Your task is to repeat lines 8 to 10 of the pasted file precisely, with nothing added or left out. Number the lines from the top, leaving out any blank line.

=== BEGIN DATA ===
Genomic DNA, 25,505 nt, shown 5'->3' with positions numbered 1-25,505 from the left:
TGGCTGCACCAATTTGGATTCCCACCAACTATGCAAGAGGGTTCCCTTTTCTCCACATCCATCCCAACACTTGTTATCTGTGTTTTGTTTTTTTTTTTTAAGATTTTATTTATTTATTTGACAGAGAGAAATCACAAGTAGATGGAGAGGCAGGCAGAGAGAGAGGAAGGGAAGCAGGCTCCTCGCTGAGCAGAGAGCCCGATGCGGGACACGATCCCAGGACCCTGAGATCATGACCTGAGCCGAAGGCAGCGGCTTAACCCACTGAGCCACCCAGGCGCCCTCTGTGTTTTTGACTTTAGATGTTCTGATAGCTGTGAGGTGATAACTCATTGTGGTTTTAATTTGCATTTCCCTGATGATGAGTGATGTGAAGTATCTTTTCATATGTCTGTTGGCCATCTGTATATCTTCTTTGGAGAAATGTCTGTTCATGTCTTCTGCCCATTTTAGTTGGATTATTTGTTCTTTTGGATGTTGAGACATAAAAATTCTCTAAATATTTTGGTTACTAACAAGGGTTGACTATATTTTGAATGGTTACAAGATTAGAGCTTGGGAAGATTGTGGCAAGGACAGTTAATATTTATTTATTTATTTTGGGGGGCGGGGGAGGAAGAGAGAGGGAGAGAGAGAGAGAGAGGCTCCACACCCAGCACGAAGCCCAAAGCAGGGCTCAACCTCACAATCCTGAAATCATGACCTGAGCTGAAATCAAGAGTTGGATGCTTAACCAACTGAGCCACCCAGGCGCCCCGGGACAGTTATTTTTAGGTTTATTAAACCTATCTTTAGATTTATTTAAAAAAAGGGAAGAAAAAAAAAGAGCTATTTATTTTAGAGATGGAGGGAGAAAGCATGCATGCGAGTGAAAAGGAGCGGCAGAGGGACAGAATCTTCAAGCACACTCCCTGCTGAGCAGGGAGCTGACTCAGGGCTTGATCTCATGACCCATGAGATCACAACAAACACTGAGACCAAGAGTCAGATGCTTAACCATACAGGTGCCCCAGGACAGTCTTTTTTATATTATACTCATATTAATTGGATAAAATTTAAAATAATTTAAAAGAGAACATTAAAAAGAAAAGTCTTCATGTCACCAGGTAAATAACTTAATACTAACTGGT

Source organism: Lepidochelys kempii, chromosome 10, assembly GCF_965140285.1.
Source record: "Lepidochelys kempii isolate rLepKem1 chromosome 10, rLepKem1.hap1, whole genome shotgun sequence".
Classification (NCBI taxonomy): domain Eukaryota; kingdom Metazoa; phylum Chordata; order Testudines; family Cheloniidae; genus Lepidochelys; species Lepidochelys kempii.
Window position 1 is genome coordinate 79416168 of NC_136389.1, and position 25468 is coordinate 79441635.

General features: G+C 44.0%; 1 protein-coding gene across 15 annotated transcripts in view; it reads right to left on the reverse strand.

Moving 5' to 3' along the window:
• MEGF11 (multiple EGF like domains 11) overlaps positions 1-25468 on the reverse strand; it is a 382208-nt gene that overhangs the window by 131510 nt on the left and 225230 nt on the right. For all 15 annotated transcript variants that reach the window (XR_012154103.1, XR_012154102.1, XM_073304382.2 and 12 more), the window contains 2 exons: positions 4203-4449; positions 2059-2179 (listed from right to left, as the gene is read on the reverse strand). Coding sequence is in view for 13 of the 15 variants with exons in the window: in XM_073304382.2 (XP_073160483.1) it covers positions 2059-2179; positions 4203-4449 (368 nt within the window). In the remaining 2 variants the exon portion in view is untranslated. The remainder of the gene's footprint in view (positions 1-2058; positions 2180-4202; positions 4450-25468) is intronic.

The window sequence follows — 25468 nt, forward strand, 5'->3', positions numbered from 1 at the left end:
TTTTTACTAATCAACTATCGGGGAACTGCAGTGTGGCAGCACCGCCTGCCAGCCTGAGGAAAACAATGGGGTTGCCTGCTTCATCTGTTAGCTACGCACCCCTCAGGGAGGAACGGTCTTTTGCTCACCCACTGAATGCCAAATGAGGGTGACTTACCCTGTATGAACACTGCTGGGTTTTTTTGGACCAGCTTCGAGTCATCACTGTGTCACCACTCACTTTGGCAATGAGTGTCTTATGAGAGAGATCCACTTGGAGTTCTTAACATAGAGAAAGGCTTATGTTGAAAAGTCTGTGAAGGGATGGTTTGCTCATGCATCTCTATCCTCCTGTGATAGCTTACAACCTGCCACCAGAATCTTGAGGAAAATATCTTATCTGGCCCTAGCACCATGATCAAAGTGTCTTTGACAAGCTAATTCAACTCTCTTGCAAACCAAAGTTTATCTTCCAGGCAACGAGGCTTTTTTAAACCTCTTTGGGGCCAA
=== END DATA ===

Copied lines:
Moving 5' to 3' along the window:
• MEGF11 (multiple EGF like domains 11) overlaps positions 1-25468 on the reverse strand; it is a 382208-nt gene that overhangs the window by 131510 nt on the left and 225230 nt on the right. For all 15 annotated transcript variants that reach the window (XR_012154103.1, XR_012154102.1, XM_073304382.2 and 12 more), the window contains 2 exons: positions 4203-4449; positions 2059-2179 (listed from right to left, as the gene is read on the reverse strand). Coding sequence is in view for 13 of the 15 variants with exons in the window: in XM_073304382.2 (XP_073160483.1) it covers positions 2059-2179; positions 4203-4449 (368 nt within the window). In the remaining 2 variants the exon portion in view is untranslated. The remainder of the gene's footprint in view (positions 1-2058; positions 2180-4202; positions 4450-25468) is intronic.

The window sequence follows — 25468 nt, forward strand, 5'->3', positions numbered from 1 at the left end: